Circadian clocks coordinate organisms’ activities with daily cycles in their environment. Parasites are subject to daily rhythms in the within-host environment, resulting from clock-control of host behaviours and physiologies, including immune responses. Parasites also exhibit rhythms in within-host activities; the timing of host feeding sets the timing of the within-host replication of malaria parasites. Why host feeding matters to parasites and how coordination with feeding is achieved are unknown. Determining whether parasites coordinate with clock-driven food-related rhythms of their hosts matters because rhythmic replication underpins disease symptoms and fuels transmission.
We find that parasite rhythms became coordinated with the time of day that hosts feed in both wild type and clock-mutant mice, whereas parasite rhythmicity was lost in clock-mutant mice that fed continuously. These patterns occurred regardless of whether infections were initiated with synchronous or with desynchronised parasites.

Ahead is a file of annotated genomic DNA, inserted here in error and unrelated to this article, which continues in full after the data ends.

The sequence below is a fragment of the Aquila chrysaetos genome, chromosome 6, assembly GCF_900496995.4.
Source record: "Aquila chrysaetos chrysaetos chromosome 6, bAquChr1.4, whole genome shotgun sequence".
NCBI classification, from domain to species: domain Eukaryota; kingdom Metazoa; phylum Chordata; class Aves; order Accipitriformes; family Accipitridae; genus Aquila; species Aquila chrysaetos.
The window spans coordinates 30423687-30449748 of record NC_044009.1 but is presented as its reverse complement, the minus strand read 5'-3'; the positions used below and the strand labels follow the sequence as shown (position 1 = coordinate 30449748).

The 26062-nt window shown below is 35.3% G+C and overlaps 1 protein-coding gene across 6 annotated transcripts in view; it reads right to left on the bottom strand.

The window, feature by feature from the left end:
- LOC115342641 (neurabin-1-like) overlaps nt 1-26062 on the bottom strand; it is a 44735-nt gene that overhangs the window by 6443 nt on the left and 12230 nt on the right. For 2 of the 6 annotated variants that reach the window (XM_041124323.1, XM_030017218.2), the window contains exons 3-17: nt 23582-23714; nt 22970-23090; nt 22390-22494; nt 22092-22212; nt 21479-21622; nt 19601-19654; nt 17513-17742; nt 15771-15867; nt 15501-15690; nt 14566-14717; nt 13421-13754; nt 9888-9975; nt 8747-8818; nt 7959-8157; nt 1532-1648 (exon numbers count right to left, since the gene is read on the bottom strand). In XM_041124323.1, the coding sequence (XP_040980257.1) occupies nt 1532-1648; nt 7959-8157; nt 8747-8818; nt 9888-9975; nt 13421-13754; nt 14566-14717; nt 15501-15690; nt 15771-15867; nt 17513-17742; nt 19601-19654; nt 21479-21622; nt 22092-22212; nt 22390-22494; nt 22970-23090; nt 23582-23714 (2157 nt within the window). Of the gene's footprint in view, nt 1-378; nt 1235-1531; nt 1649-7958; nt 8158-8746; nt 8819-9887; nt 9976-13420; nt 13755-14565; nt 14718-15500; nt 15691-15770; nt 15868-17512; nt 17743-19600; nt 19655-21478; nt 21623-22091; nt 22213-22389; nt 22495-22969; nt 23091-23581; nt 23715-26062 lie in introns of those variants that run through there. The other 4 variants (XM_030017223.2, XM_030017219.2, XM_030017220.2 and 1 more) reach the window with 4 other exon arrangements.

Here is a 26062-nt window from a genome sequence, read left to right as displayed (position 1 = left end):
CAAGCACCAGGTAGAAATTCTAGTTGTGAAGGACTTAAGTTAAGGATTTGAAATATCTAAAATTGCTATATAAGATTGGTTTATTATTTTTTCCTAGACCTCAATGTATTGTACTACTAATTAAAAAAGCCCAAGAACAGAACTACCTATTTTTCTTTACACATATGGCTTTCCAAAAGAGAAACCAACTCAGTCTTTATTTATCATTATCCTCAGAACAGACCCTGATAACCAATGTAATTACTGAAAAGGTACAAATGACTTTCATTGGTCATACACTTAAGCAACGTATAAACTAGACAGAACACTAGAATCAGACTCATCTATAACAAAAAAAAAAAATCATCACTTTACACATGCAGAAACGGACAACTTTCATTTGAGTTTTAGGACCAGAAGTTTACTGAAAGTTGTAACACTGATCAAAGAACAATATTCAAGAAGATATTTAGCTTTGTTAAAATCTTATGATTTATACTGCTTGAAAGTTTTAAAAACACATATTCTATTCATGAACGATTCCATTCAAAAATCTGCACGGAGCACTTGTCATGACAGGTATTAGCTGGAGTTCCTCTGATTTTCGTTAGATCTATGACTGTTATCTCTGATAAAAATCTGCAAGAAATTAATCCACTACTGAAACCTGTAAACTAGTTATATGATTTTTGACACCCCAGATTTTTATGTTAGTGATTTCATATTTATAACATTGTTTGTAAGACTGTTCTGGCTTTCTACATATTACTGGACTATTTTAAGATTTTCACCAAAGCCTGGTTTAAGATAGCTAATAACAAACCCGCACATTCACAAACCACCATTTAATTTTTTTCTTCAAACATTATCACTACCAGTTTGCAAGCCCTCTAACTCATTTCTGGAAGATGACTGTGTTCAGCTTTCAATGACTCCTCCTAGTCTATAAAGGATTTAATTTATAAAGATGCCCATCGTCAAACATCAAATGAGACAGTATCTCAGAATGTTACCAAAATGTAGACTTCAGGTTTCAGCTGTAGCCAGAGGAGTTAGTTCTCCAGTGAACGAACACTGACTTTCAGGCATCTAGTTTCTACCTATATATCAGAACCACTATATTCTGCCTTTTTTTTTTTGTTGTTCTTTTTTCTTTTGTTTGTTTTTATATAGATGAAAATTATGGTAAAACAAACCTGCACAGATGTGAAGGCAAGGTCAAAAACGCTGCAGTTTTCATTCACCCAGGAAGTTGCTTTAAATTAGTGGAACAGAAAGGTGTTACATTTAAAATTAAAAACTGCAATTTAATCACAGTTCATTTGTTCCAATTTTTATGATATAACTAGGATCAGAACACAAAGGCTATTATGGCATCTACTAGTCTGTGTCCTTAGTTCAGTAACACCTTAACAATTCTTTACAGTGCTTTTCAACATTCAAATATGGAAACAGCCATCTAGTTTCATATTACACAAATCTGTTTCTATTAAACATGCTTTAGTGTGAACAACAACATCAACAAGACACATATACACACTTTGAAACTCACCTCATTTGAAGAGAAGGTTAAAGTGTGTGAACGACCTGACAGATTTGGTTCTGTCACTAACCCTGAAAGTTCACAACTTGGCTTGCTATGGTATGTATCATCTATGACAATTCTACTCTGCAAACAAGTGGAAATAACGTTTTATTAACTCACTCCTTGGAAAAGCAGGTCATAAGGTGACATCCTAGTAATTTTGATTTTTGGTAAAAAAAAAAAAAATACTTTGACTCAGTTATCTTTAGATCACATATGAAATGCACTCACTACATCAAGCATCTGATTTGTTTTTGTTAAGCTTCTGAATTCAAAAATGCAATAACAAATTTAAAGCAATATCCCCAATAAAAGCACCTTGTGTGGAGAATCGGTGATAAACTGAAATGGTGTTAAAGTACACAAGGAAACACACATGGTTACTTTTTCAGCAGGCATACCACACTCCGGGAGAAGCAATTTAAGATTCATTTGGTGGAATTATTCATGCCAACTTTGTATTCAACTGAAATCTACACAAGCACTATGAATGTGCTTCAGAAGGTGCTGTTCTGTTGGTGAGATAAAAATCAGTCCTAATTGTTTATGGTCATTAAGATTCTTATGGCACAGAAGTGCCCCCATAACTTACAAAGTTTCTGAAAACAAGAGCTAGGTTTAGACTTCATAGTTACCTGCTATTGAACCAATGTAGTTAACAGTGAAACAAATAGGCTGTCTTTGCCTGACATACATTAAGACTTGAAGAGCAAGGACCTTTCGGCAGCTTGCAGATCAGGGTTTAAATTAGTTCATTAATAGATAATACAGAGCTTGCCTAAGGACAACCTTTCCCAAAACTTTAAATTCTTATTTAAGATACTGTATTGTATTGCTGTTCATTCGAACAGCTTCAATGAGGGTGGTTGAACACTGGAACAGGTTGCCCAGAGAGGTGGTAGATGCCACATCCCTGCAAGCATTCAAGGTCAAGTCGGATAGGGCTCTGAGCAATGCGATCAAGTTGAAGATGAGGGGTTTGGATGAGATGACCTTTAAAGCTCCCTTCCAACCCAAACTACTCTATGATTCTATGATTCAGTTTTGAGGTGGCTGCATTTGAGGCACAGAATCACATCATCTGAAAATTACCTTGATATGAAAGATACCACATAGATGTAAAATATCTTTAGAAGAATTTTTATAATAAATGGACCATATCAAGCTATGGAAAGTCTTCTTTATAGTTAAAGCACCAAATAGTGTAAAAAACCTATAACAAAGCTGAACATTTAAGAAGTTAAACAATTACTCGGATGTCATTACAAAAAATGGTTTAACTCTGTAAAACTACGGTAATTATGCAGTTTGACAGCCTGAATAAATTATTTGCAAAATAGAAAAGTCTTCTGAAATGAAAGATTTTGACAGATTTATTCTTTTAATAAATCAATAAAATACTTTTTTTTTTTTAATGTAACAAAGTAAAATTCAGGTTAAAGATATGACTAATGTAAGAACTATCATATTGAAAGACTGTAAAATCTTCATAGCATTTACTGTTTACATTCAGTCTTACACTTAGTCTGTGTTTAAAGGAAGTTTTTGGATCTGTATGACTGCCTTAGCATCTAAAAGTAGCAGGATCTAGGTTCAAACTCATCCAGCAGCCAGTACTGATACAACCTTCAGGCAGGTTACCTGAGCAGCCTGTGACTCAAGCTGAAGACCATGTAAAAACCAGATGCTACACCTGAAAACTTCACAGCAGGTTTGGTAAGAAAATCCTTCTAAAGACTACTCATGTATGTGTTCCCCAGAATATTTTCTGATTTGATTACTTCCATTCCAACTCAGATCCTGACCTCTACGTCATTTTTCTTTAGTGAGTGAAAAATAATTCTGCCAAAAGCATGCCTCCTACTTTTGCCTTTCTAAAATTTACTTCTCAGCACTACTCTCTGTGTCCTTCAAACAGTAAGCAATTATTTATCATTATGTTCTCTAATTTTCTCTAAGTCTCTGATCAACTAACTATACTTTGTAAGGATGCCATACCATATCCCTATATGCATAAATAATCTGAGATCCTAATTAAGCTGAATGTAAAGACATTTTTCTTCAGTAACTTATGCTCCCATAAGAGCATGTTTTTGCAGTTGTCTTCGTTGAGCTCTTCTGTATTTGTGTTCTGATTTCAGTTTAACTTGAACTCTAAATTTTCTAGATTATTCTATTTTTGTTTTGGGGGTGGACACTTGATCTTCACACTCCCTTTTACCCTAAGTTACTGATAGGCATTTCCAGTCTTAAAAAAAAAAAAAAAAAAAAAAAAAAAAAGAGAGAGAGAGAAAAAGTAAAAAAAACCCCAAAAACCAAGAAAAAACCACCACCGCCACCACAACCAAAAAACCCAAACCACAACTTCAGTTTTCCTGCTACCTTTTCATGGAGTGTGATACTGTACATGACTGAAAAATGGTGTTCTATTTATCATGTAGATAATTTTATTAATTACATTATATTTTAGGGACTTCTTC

Malaria parasite rhythms are not driven by canonical clock-controlled host rhythms. Instead, we propose parasites coordinate with a temporally-restricted nutrient that becomes available through host digestion or are influenced by a separate clock-independent host process that directly responds to feeding. Thus, interventions could disrupt parasite rhythms to reduce their fitness, without interference by host clock-controlled-homeostasis.
O'Donnell, Aidan; Prior, KF; Reece, Sarah E. (2019). Host circadian clocks do not set the schedule for the within-host replication of malaria parasites, [dataset]. University of Edinburgh. School of Biological Sciences.